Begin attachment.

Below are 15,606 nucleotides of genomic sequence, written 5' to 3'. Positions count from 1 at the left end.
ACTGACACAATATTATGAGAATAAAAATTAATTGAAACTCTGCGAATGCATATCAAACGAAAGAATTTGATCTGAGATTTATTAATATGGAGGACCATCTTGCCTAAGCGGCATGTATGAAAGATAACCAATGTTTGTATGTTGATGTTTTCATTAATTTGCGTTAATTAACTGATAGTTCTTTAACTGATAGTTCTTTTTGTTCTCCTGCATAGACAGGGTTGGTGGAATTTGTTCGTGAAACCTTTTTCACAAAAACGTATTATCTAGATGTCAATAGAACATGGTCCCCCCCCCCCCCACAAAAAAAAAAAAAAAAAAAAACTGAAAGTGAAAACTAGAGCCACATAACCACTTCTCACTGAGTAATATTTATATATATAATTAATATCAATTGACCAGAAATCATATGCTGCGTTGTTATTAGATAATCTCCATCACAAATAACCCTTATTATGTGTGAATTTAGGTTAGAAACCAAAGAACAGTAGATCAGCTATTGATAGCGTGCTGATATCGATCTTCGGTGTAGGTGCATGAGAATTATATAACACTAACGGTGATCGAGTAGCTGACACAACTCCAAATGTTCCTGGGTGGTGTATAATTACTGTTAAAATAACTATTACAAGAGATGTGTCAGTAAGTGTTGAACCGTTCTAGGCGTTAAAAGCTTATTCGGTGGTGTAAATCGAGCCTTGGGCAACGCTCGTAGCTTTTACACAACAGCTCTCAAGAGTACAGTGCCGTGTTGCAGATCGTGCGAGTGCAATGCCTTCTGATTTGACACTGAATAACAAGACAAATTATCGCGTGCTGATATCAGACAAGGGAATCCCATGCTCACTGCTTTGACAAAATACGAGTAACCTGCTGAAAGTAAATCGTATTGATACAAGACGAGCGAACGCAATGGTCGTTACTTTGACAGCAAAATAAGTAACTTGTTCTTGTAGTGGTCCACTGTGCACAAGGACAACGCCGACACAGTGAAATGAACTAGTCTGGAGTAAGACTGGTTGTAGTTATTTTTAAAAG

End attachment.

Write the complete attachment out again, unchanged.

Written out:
Below are 15,606 nucleotides of genomic sequence, written 5' to 3'. Positions count from 1 at the left end.
ACTGACACAATATTATGAGAATAAAAATTAATTGAAACTCTGCGAATGCATATCAAACGAAAGAATTTGATCTGAGATTTATTAATATGGAGGACCATCTTGCCTAAGCGGCATGTATGAAAGATAACCAATGTTTGTATGTTGATGTTTTCATTAATTTGCGTTAATTAACTGATAGTTCTTTAACTGATAGTTCTTTTTGTTCTCCTGCATAGACAGGGTTGGTGGAATTTGTTCGTGAAACCTTTTTCACAAAAACGTATTATCTAGATGTCAATAGAACATGGTCCCCCCCCCCCCCACAAAAAAAAAAAAAAAAAAAAACTGAAAGTGAAAACTAGAGCCACATAACCACTTCTCACTGAGTAATATTTATATATATAATTAATATCAATTGACCAGAAATCATATGCTGCGTTGTTATTAGATAATCTCCATCACAAATAACCCTTATTATGTGTGAATTTAGGTTAGAAACCAAAGAACAGTAGATCAGCTATTGATAGCGTGCTGATATCGATCTTCGGTGTAGGTGCATGAGAATTATATAACACTAACGGTGATCGAGTAGCTGACACAACTCCAAATGTTCCTGGGTGGTGTATAATTACTGTTAAAATAACTATTACAAGAGATGTGTCAGTAAGTGTTGAACCGTTCTAGGCGTTAAAAGCTTATTCGGTGGTGTAAATCGAGCCTTGGGCAACGCTCGTAGCTTTTACACAACAGCTCTCAAGAGTACAGTGCCGTGTTGCAGATCGTGCGAGTGCAATGCCTTCTGATTTGACACTGAATAACAAGACAAATTATCGCGTGCTGATATCAGACAAGGGAATCCCATGCTCACTGCTTTGACAAAATACGAGTAACCTGCTGAAAGTAAATCGTATTGATACAAGACGAGCGAACGCAATGGTCGTTACTTTGACAGCAAAATAAGTAACTTGTTCTTGTAGTGGTCCACTGTGCACAAGGACAACGCCGACACAGTGAAATGAACTAGTCTGGAGTAAGACTGGTTGTAGTTATTTTTAAAAG